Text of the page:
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12 people charged by sealed indictment

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Local judges issue 11 fugitive warrants

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Twenty sealed indictments were opened in court Monday. A dozen people face charges ranging from drug trafficking to cultivation of marijuana.

Eleven people were declared a fugitive by LaRue Circuit Judges John D. Seay and Charles C. Simms III. They are Donzell D. Johnson (1989), Steven Wayne Druen (1969), Steven D. Snow (1989), Jonathan Tyler Dixon (1987), Josie Smith (1990), Rebecca J. Wofford (1960), Nicholas R. Rager (1987), Cedrick C. Powell (1987), Jeremy S. Bishop (1981), Adam V. Osgood (1982) and Barbie A. Petrie (1968). Their names were placed with the National Crime Information Center.

Johnson was charged with three counts of first-degree trafficking in controlled substance/cocaine, first offense; and three counts of trafficking within 1,000 yards of a school.

Druen was charged with two counts of trafficking in controlled substance and endangering the welfare of a minor.

Wofford and Snow were charged with two counts of trafficking in marijuana 8 ounces-5 pounds; and two counts of trafficking in controlled substance within 1,000 yards of a school.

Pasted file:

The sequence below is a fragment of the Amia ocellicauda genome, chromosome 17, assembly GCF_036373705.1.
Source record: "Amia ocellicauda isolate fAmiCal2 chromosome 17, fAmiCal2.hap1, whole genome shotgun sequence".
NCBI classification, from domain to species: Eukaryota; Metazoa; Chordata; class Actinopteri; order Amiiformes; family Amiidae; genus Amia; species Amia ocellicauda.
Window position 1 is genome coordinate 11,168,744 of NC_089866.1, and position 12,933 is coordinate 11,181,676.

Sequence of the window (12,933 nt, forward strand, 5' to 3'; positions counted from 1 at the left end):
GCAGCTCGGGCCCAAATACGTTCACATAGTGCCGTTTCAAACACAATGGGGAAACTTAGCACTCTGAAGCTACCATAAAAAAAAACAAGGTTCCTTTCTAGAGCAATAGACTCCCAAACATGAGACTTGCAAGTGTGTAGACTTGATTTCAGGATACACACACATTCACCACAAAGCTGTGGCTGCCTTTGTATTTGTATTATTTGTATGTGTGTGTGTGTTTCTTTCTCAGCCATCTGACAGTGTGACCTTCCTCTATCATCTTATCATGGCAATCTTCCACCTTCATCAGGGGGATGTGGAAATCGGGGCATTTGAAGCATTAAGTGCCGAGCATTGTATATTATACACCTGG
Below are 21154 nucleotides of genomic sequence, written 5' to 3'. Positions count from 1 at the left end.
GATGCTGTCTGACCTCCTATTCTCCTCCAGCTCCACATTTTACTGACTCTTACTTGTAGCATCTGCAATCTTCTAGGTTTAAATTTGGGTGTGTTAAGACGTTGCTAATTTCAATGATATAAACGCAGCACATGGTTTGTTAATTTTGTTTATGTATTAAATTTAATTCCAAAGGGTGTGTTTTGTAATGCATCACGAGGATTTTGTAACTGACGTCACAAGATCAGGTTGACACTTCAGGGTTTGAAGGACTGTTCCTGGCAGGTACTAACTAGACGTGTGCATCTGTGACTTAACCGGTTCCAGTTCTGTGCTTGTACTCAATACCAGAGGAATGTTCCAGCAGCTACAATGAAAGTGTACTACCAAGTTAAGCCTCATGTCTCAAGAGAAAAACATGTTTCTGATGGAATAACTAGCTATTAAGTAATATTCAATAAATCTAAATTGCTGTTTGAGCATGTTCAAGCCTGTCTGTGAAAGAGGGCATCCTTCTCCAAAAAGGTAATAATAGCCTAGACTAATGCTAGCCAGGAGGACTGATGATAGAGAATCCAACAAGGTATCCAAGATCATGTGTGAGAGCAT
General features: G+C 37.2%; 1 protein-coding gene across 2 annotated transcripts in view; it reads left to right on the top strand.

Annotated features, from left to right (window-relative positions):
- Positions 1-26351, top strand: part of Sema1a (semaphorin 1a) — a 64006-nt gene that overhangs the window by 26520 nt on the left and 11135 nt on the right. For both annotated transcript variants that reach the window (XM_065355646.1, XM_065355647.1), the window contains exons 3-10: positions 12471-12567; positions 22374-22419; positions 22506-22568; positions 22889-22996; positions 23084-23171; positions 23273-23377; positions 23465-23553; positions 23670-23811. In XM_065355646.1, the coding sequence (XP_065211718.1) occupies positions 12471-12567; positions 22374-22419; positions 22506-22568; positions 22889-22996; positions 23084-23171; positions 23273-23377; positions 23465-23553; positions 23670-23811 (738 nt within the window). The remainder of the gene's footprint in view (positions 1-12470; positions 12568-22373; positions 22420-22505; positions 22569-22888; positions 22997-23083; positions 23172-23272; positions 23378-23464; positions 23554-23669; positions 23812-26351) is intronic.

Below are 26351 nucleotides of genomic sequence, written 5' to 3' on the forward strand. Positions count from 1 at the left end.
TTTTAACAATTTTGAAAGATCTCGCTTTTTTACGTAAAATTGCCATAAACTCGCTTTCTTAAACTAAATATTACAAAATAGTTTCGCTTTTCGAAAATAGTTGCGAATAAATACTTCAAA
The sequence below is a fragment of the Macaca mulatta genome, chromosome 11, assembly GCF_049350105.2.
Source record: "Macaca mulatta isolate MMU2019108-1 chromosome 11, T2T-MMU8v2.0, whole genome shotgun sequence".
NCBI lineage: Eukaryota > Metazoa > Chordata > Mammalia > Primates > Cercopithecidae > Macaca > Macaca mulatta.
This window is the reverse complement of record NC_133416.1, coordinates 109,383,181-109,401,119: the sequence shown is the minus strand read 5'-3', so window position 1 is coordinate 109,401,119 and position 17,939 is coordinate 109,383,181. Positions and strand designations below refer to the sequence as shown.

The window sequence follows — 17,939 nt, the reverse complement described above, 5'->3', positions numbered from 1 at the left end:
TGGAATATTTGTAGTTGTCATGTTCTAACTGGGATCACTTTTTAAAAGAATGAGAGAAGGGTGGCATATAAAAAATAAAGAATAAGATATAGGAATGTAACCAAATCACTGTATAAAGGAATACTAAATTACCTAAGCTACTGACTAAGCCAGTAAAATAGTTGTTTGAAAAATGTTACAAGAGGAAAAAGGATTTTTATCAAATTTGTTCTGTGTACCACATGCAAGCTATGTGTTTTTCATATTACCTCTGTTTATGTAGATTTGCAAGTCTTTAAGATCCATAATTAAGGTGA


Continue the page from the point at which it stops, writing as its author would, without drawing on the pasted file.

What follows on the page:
Dixon was charged with two counts of first-degree trafficking in controlled substance (cocaine), first offense.

Smith was charged with three counts of first-degree trafficking in controlled substance, first offense; and three counts of trafficking in controlled substance within 1,000 yards of a school.

Powell, Petrie, Bishop and Osgood were each charged with one count of first-degree trafficking in controlled substance (cocaine), first offense; and one count of trafficking in controlled substance within 1,000 yards of a school.

Rager was charged with one count of trafficking in marijuana 8 ounces-5 pounds; and one count of trafficking in controlled substance within 1,000 yards of a school.

Robert A. Kincaid Jr. (1970) was charged with one count of convicted felon in possession of a handgun; two counts of cultivation of marijuana, five or more plants; one count of trafficking in marijuana 8 ounces-5 pounds; one count of use or possession of drug paraphernalia, second offense; and one count of possession of marijuana.

An indictment of a person by a grand jury is an accusation only and the person is innocent until and unless proven guilty. An indictment can be sealed so that it stays non-public until it is unsealed by the court. A sealed indictment might be used where the prosecutor, for whatever reason, does not wish to alert the prospective defendant to the fact that criminal charges are being brought.